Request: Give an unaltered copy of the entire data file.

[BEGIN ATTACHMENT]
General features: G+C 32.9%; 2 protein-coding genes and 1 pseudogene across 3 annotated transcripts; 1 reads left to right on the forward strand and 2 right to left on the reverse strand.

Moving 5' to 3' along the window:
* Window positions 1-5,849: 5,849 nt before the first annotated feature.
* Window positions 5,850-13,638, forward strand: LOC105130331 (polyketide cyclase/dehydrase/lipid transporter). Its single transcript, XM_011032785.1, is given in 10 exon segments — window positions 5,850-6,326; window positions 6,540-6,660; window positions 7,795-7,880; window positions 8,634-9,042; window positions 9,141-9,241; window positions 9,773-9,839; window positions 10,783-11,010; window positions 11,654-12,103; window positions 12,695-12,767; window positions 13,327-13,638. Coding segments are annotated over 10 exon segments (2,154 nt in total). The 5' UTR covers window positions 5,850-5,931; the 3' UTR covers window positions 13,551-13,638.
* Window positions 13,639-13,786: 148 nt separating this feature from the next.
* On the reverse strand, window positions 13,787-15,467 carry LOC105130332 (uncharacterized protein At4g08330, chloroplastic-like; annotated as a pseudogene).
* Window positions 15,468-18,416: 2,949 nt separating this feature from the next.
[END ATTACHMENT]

General features: G+C 32.9%; 2 protein-coding genes and 1 pseudogene across 3 annotated transcripts; 1 reads left to right on the forward strand and 2 right to left on the reverse strand.

Moving 5' to 3' along the window:
* Window positions 1-5,849: 5,849 nt before the first annotated feature.
* Window positions 5,850-13,638, forward strand: LOC105130331 (polyketide cyclase/dehydrase/lipid transporter). Its single transcript, XM_011032785.1, is given in 10 exon segments — window positions 5,850-6,326; window positions 6,540-6,660; window positions 7,795-7,880; window positions 8,634-9,042; window positions 9,141-9,241; window positions 9,773-9,839; window positions 10,783-11,010; window positions 11,654-12,103; window positions 12,695-12,767; window positions 13,327-13,638. Coding segments are annotated over 10 exon segments (2,154 nt in total). The 5' UTR covers window positions 5,850-5,931; the 3' UTR covers window positions 13,551-13,638.
* Window positions 13,639-13,786: 148 nt separating this feature from the next.
* On the reverse strand, window positions 13,787-15,467 carry LOC105130332 (uncharacterized protein At4g08330, chloroplastic-like; annotated as a pseudogene).
* Window positions 15,468-18,416: 2,949 nt separating this feature from the next.